According to Kupfer et al (2011), dehiscence in pediatric patients occurs in 8.6% of pediatric patients undergoing temporal bone CTs (one wonders why they were having temporal bone CT's). In this population, it was concluded that they were "unable to unable to identify any relationship between JBVAD and hearing loss". Of course, this leaves entirely open the question of whether jugular bulb dehiscence contributes to hearing loss in older persons as well as dizziness and tinnitus.

      If tinnitus goes away with compression of the Jugular vein in the neck, it is usually not going to help to get any kind of radiology procedure. On the other hand, if somebody else can hear tinnitus (with a stethoscope on the skull), that is a good reason to get a vascular procedure.

      https://www.dizziness-and-balance.com/disorders/hearing/tinnitus/pulsatile.html

      Many highly professional and medical journal articles discuss cause and reason for artery and vein PT and somatic tinnitus that includes Atlantoaxial - C1, SCM muscle and thyroid. If you would like to read more let me know. I had recently posted some articles on what causes a hum and thumping.
       
      Last edited: Jun 23, 2019
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    3. AUTHOR
      AUTHOR
      gmcmanus66

      gmcmanus66 Member

      Tinnitus Since:
      08/2016
      Cause of Tinnitus:
      Unknown
      @Greg Sacramento

      Ahh, that sort of makes sense. So my pushing is somehow diminishing the blood flow through the jugular bulb, perhaps, helping to quite the pulsing nature of the tinnitus (if not the tinnitus itself)?
       
    4. Greg Sacramento

      Greg Sacramento Member Benefactor Hall of Fame

      Tinnitus Since:
      April 2011
      Cause of Tinnitus:
      syringing and now somatic T dental work
      Yes, hyperextension of neck and twisting neck under a hypertension moment is a major cause of PT per neck causing vein and artery compression. More so while already having tinnitus and somatic in nature.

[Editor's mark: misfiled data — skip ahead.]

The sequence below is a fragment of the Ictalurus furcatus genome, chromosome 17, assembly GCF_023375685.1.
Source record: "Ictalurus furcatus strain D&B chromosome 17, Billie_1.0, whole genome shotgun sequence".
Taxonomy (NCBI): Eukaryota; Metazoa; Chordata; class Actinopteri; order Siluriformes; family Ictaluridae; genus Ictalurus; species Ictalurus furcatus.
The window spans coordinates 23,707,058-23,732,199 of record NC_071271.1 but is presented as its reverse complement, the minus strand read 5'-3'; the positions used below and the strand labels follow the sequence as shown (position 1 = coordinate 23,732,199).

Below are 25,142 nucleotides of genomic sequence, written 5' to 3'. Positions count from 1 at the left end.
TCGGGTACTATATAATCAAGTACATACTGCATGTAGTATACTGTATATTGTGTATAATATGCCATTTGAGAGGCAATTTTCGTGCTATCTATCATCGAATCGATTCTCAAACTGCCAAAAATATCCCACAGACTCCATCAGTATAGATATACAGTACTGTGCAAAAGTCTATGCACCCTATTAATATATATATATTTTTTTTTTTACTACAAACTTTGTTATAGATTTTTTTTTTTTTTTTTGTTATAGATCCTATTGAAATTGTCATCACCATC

5. AUTHOR
      AUTHOR
      gmcmanus66

      gmcmanus66 Member

      Tinnitus Since:
      08/2016
      Cause of Tinnitus:
      Unknown
      @Greg Sacramento

      Well, this is going to be the weirdest thing I’ve ever typed, but yes, I’d like to read a bit more about the hum and thumping if you don’t mind.
       
    6. Greg Sacramento

      Greg Sacramento Member Benefactor Hall of Fame

      Tinnitus Since:
      April 2011
      Cause of Tinnitus:
      syringing and now somatic T dental work
      https://www.centrallakesclinic.biz/cardiology/the-venous-hum.html
      https://www.dizziness-and-balance.com/disorders/central/cervical/cervical.html

      In this article about 3/4 down look for - How the internal jugular vein becomes compressed -
      https://trainingandrehabilitation.com/association-tinnitus-neck-tmj/

      https://www.dizziness-and-balance.com/disorders/hearing/tinnitus/pulsatile.html
       
      Last edited: Jun 23, 2019
    7. AUTHOR
      AUTHOR
      gmcmanus66

      gmcmanus66 Member

      Tinnitus Since:
      08/2016
      Cause of Tinnitus:
      Unknown
      @Greg Sacramento Thanks. Some of that seems familiar. I have a stiff neck quite often, sometimes so bad I can’t look straight up without significant pain. Also lots of shoulder pain, and I’m hypothyroid to boot!
       
    8. AUTHOR
      AUTHOR
      gmcmanus66

      gmcmanus66 Member

      Tinnitus Since:
      08/2016
      Cause of Tinnitus:
      Unknown
      @Greg Sacramento Sorry to bug you again. You seem to have done a ton of research on the subject. From what I understand from the doc, this high-pitched buzzing which I hear 24/7 that's synchronous with my heartbeat is a combination of somatic T being produced due to hearing loss in the high frequency range, which is then interacting with my heartbeat through either the jugular or carotid. He said I had such good hearing in the lower frequencies, that's why I'm picking up that venous hum or carotid noise, and it's interacting with that high pitched T. And if I squeeze my head at the back or side between my two palms , that's slowing down that venous outflow and eliminating the pulsating part of the PT, and really quieting the T portion.

      My question is, I sort of get why it would slow or eliminate the P portion, but not the T part (if it is indeed from the high frequency hearing loss).

      What really sucks for me is that I hadn't even thought too much about my PT for a couple of years now, since my doctors appointment back in Oct. 2017. It was just my unwelcome friend that I had to put up with when it came to my attention, so I was mostly habituated. Now it's back in the forefront because of some random push on my head. I don't think anything's changed since Oct. 2017, I have no idea why I'm obsessing!